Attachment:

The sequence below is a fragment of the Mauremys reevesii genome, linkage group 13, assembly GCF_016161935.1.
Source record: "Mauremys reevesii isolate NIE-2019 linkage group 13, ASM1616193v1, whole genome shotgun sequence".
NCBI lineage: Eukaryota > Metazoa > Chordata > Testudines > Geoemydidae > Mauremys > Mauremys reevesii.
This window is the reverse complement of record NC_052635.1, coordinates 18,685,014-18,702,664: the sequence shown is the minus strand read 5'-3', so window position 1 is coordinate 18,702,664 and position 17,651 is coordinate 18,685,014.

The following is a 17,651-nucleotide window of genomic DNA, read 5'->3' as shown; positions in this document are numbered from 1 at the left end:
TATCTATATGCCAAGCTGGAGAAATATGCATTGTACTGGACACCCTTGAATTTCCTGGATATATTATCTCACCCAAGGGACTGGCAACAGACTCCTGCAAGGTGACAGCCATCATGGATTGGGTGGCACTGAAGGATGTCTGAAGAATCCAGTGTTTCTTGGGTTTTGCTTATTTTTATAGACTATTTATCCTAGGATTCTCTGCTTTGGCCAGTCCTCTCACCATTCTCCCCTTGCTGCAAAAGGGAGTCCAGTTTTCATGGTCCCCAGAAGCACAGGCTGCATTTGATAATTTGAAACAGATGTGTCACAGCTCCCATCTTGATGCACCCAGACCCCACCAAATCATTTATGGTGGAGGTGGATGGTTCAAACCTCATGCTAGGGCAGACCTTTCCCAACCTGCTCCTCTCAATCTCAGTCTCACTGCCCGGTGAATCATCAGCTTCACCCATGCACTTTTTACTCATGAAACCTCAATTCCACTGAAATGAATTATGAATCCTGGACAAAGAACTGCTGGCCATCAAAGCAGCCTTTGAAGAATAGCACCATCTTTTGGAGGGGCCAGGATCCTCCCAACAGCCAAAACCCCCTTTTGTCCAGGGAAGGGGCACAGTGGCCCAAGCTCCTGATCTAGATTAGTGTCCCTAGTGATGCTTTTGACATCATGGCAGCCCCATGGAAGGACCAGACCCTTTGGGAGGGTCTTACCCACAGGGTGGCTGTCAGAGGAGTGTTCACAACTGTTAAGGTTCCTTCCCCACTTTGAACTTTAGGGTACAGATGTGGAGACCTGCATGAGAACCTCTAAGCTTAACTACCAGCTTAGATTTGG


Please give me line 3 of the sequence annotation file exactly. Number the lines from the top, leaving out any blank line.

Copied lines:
NCBI lineage: Eukaryota > Metazoa > Chordata > Testudines > Geoemydidae > Mauremys > Mauremys reevesii.